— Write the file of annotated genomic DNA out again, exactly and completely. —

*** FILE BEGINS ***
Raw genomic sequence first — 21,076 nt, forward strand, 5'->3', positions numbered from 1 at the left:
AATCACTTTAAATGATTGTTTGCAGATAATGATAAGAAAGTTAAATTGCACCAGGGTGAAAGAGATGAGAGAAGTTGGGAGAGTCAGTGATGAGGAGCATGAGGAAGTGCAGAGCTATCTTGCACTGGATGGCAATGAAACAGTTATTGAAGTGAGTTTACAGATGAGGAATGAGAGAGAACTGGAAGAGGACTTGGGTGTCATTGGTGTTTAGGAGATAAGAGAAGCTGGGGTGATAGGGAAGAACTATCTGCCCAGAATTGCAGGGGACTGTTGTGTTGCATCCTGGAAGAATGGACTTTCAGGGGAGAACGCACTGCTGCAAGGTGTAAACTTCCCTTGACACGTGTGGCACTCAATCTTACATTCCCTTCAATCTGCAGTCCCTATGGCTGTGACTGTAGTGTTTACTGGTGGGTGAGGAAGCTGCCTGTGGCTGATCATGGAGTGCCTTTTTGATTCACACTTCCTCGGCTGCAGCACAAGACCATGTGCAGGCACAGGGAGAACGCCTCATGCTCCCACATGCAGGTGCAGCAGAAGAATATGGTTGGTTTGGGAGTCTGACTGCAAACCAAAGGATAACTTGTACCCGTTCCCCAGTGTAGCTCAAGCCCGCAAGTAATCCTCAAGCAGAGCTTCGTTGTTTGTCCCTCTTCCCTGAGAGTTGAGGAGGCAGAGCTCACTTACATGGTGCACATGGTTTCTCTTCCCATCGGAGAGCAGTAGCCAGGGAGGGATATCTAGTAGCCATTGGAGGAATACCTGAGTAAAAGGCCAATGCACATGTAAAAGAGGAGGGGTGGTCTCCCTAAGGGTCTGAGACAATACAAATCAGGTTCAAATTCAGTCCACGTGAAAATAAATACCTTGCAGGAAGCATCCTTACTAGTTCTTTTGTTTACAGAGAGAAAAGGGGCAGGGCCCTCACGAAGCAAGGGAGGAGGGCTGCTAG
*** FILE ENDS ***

Raw genomic sequence first — 21,076 nt, forward strand, 5'->3', positions numbered from 1 at the left:
AATCACTTTAAATGATTGTTTGCAGATAATGATAAGAAAGTTAAATTGCACCAGGGTGAAAGAGATGAGAGAAGTTGGGAGAGTCAGTGATGAGGAGCATGAGGAAGTGCAGAGCTATCTTGCACTGGATGGCAATGAAACAGTTATTGAAGTGAGTTTACAGATGAGGAATGAGAGAGAACTGGAAGAGGACTTGGGTGTCATTGGTGTTTAGGAGATAAGAGAAGCTGGGGTGATAGGGAAGAACTATCTGCCCAGAATTGCAGGGGACTGTTGTGTTGCATCCTGGAAGAATGGACTTTCAGGGGAGAACGCACTGCTGCAAGGTGTAAACTTCCCTTGACACGTGTGGCACTCAATCTTACATTCCCTTCAATCTGCAGTCCCTATGGCTGTGACTGTAGTGTTTACTGGTGGGTGAGGAAGCTGCCTGTGGCTGATCATGGAGTGCCTTTTTGATTCACACTTCCTCGGCTGCAGCACAAGACCATGTGCAGGCACAGGGAGAACGCCTCATGCTCCCACATGCAGGTGCAGCAGAAGAATATGGTTGGTTTGGGAGTCTGACTGCAAACCAAAGGATAACTTGTACCCGTTCCCCAGTGTAGCTCAAGCCCGCAAGTAATCCTCAAGCAGAGCTTCGTTGTTTGTCCCTCTTCCCTGAGAGTTGAGGAGGCAGAGCTCACTTACATGGTGCACATGGTTTCTCTTCCCATCGGAGAGCAGTAGCCAGGGAGGGATATCTAGTAGCCATTGGAGGAATACCTGAGTAAAAGGCCAATGCACATGTAAAAGAGGAGGGGTGGTCTCCCTAAGGGTCTGAGACAATACAAATCAGGTTCAAATTCAGTCCACGTGAAAATAAATACCTTGCAGGAAGCATCCTTACTAGTTCTTTTGTTTACAGAGAGAAAAGGGGCAGGGCCCTCACGAAGCAAGGGAGGAGGGCTGCTAG